Government Accounting: Pensions and Other Postemployment Benefits*

Employee pensions and other postemployment benefits (OPEB), such as healthcare, life insurance, disability, and long-term care benefits, are significant elements of cost for state and local governments. Moreover, a confluence of forces -- unfavorable demographics (e.g., an aging public workforce), stock market declines, and increases in pension benefits during the strong revenue growth years for many states in the 1990s -- has led to an alarmingly rapid deterioration in the financial stability of many public pension plans. Even though pension and OPEB benefits may not be paid until far in the future, generally accepted accounting principles (GAAP) require that benefit costs be actuarially measured and reported on a current basis in the financial statements of the benefit plans that administer the payments and the government employers that contribute to the plans. If GAAP are not followed, government officials and taxpayers can be misled about plan financial operations and make erroneous decisions about funding and benefit levels, and plan participants can be deprived of adequate information about their financial rights, protection, and coverage.

This analysis has been designed to help preparers and users of government financial reports obtain a better understanding of GAAP for employee pensions and OPEB. In describing how plan trustees and state and local government employers should measure and account for employee benefits, this analysis:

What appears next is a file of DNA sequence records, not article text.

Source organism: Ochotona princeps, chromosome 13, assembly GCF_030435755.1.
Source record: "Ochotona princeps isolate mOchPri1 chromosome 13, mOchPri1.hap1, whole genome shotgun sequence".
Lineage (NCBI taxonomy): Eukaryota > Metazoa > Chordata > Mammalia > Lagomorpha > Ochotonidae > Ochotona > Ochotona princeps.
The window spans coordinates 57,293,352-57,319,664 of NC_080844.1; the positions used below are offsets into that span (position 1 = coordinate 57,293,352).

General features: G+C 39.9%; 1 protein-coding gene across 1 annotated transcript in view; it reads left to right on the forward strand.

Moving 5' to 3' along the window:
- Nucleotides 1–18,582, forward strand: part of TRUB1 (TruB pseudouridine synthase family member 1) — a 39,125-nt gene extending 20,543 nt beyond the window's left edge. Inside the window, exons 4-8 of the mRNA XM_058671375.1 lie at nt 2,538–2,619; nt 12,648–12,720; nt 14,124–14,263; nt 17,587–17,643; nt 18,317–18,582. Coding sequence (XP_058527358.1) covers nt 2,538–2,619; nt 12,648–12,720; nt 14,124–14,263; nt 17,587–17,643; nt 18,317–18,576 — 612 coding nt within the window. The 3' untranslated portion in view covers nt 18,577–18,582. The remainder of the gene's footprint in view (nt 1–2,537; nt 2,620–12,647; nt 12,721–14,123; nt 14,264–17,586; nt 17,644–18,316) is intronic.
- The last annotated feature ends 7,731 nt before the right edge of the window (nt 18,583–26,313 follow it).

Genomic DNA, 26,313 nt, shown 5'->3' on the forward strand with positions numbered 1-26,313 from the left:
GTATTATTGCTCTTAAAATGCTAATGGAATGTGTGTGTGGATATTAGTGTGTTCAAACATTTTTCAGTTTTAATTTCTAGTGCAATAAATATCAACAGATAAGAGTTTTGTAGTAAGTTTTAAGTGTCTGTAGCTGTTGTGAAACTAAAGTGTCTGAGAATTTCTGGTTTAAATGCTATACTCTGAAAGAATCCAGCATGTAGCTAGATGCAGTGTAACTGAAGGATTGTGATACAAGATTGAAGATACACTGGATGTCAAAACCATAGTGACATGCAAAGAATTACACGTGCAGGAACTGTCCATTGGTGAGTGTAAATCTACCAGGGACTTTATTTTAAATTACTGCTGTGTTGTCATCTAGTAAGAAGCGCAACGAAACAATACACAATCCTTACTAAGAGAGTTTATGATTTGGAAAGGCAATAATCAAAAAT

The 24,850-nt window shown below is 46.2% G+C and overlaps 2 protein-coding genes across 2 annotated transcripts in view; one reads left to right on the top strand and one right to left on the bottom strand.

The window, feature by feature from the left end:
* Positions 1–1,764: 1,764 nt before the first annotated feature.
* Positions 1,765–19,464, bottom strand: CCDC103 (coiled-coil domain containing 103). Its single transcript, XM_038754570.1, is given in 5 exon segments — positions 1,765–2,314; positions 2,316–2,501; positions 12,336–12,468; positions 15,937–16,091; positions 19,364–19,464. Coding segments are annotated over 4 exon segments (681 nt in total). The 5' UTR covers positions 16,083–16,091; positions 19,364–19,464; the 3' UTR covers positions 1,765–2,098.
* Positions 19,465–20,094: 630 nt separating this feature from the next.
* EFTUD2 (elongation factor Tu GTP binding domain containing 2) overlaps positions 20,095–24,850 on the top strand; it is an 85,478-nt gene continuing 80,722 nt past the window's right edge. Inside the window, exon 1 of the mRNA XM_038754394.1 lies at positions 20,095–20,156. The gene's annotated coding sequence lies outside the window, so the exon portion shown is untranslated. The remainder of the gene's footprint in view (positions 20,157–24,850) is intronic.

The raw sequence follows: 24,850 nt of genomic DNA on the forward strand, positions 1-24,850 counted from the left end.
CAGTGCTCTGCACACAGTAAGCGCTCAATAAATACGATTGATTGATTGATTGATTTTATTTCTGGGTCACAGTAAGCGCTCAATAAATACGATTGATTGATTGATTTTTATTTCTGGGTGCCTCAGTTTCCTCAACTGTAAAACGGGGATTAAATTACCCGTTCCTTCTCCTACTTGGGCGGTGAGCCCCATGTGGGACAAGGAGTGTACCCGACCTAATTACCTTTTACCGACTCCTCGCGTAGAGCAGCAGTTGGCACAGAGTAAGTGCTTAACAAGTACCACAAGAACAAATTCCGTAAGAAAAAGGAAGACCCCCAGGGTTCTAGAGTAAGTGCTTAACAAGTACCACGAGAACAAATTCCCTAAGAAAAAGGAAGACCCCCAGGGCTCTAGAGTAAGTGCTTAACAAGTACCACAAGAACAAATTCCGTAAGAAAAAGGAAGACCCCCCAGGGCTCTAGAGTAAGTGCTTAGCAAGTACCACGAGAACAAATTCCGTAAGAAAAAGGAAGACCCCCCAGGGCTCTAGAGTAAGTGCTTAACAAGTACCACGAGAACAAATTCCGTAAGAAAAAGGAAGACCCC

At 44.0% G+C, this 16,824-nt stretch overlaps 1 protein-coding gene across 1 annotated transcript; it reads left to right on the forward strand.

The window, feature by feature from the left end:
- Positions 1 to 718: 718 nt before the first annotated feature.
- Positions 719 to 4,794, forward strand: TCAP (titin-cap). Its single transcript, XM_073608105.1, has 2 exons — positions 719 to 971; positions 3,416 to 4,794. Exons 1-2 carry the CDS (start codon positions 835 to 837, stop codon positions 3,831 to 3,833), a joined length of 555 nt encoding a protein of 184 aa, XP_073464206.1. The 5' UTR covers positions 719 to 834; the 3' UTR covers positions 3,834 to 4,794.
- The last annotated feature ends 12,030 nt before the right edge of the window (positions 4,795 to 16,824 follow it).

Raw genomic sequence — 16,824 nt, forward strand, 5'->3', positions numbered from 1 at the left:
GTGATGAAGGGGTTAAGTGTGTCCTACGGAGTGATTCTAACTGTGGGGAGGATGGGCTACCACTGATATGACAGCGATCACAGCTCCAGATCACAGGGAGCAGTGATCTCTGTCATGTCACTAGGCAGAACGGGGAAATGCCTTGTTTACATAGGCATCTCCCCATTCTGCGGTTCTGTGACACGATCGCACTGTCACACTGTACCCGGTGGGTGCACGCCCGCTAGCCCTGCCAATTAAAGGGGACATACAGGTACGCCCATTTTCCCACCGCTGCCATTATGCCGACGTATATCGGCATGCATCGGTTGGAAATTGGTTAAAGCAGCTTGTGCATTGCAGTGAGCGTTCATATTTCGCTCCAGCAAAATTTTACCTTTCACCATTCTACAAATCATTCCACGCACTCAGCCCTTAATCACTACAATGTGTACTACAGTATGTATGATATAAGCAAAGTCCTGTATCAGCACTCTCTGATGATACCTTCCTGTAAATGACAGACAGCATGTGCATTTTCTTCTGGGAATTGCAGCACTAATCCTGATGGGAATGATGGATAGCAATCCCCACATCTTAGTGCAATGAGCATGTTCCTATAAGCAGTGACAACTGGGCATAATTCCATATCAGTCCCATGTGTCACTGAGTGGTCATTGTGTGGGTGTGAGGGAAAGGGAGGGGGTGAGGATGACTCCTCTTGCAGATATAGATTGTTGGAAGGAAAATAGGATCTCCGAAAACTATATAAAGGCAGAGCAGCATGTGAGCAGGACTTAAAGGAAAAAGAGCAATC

• analyzes government accounting and financial reporting standards;
  • identifies, explains, and illustrates key actuarial concepts;
  • outlines requirements for financial statements; and
  • describes the information that should be disclosed in financial statement notes and supplements.

The GASB has two ongoing projects in this area. The first, addressing accounting and reporting for pensions, is nearing completion. A final standard is expected later in 2012. The OPEB project is expected to follow the same lines as the pension project. An Exposure Draft is expected by the 3rd Quarter 2013, with a final standard by the 2nd Quarter 2014. These two projects will have a significant impact for years to come.

Public employee retirement systems (PERS) and pension plans have been significant features of state and local governments for well over a century. . . . After retirement, many former public employees and their families are heavily dependent on pension plan benefits to meet their daily living expenses and provide financial security.

. . . In the aggregate, the contributions to the plans, the composition of plan assets, and the plans' financial status are significant enough to influence the nation's economy and capital markets, including the issuance and trading of government securities.

Some governments operate their pension plans on a pay-as-you-go basis, remitting benefits from current revenues. At the other extreme are governments whose retirement systems are fully funded and actuarially sound. Most governments, however, fall somewhere in between. . . .

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 *Written by Edward W. Stepnick, C.P.A., continuing professional education consultant on government accounting and auditing, Sarasota, FL. Revised by G. Robert Smith, Jr., Ph.D., C.P.A., C.G.F.M., Associate Professor of Accounting, Middle Tennessee State University, and Dwayne N. McSwain, Ph.D., C.P.A., Assistant Professor of Accounting, Appalachian State University.

Information referenced herein is provided for educational purposes only. For legal advice applicable to the facts of your particular situation, you should obtain the services of a qualified attorney licensed to practice law in your state.

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